The Baseball Hall of Fame becomes yesterday’s news Friday, as it always does. Three months of buildup, one day to announce the names, one day to castigate the voters for their willfully negligent slights, and then nine months of hibernation.

So much for the concept of “joining the immortals.”

But at least Jeff Bagwell, Tim Raines and Ivan Rodriguez never have to go through this annual pageant of nonsense again.

Barry Bonds does, though, and so does Roger Clemens, and to a lesser extent, so does Curt Schilling. They are the new litmus strips for the Hall, and they will more than replace Raines (voter ignorance division) and Bagwell (presumption of guilt with evidence division) for self-involved debate.

And in that adjusted role from doomed outsiders to serious candidates, Bonds and Clemens – and to a lesser extent again, Schilling – have become invaluable to the Hall, and their eventual election and induction will reduce the Hall’s ability to inflame passions outside the seamhead community.

On a day when Bagwell and Raines finally cleared the 75 percent threshold and Bonds and Clemens moved from 45 percent to 53.8 and 54.1 percent, respectively, the Hall of Fame Debating And Chowder Society saw the end times for its power as a multi-month debate-churner.

The blatherers are dead, long live the blatherers.

An entire mini-industry of Hall watchers has been spawned, in part by the now-feted Ryan Thibodaux and his exit polling but also by the debates about what the Hall should be and who should get to decide it. It has made days like Wednesday event viewing when it hadn’t been for years. For that, the Hall owes Bonds and Clemens a debt that the powers inside Major League Baseball wishes it didn’t have to pay. But the day they are inducted is the day that PEDs die as a debating point. The answer will have been provided, and there will be no more need for discussion.

Worse yet, the BBWAA’S new voter transparency rules may unfortunately impact our pal Thibodaux, whose seminal work in this understudied area of social science undermined ballot secrecy. In short, if everyone has to fess up, the desperate need to know early returns may dry up.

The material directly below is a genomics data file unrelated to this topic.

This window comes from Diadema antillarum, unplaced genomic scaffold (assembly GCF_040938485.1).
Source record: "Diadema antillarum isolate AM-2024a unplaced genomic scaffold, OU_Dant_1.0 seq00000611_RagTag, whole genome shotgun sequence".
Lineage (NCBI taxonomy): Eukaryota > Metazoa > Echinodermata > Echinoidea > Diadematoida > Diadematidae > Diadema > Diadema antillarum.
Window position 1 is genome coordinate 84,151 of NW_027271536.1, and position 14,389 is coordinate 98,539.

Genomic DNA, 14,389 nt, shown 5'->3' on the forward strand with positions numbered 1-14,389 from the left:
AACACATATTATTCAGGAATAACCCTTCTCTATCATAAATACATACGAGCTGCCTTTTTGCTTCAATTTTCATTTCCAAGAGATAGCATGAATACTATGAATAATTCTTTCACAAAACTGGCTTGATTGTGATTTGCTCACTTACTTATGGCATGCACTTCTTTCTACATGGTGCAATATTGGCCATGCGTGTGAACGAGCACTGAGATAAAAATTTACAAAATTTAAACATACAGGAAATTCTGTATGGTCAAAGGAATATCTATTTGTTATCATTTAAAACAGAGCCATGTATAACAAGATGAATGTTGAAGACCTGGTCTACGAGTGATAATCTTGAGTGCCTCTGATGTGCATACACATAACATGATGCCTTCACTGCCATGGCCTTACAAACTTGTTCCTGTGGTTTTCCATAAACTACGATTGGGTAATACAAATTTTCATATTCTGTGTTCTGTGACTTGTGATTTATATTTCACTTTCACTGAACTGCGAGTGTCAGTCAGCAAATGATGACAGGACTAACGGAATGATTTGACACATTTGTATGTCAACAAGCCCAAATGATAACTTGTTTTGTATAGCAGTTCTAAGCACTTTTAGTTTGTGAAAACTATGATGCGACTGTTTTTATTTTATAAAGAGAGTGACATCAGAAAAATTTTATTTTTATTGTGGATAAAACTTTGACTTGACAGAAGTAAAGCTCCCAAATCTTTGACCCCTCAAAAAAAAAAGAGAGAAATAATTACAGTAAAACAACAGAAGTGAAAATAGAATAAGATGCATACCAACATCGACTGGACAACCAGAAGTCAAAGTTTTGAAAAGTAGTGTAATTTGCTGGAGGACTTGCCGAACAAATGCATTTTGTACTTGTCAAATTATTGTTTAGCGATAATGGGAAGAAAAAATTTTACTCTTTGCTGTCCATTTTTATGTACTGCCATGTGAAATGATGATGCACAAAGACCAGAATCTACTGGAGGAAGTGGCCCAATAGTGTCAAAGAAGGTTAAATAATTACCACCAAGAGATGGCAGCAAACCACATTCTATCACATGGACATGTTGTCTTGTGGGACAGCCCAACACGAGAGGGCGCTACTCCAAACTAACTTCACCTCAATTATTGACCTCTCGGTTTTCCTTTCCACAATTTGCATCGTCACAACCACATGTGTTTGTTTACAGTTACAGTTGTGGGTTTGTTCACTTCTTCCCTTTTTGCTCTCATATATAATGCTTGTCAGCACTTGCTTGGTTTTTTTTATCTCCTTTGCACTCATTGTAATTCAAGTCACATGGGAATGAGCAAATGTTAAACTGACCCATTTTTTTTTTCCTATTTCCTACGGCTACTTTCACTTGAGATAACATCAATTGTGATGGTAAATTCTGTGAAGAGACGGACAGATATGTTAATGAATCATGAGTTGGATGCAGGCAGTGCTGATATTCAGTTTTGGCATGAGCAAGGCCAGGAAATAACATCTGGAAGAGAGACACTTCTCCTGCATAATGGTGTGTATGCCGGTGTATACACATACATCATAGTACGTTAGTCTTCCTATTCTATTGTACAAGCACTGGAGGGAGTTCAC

Oh, there will always be the day of post mortem-ization, as those who didn’t clear the threshold are subject to a few rounds of the popular parlor game, “Who Got Snubbed, And The Tedious And Half-Informed Reasons Why.”

For instance, the big debating point from today’s results will not be about Raines and Guerrero getting in, but what happened to the Bonds and Clemens votes. People have already postulated that a lot of the jump in their respective votes can be directly linked to Bud Selig’s election from the Veterans Committee. Voters who had previously ridden the Hall-as-temple argument suddenly lost their raison d’etre and realized that the PED problem was an industry matter rather than a greedy players’ matter.

In short, they saw Selig getting in as tacit approval that the PED issue was no longer a moral one in baseball but a cynical one, a way to blame labor for management’s culpability. That is an irony whose existence Selig will almost surely deny, but it’s there anyway, and it represents one more non-glacial change in a system that has been nearly immovable for most of its existence.

The next change, of course, may be removing the vote from the BBWAA and turning it over to a more malleable panel of “experts” who may not skew as young and values-neutral as the BBWAA of the future seems to be heading. That course may be hastened if/when Bonds and Clemens are elected, because halls of fame in their more traditional role have been more about rewarding friends and punishing enemies, and a large and shifting electorate makes that harder to accomplish.

The argument against such a course, though, is that the current system of three months of fevered public debate about the same old stuff works for the Hall’s sense of its importance. I mean, MLB Network and its fetish for shrill argument only has so much reach.

By Friday, though, all of this will revert to its typically inert state. Bonds, Clemens (ATALE Schilling), PEDs, morality, practicality, secrecy, old voter/young voter – all of it will fade back into insignificance.

And in a year or two or maybe three, Bonds and Clemens will wipe it all out by being included in the one club that we once knew would never tolerate their presence, and the Hall Of Fame’s Golden Age Of Shrieking Argument will end.

In a weird and largely unpleasant way, it will be missed.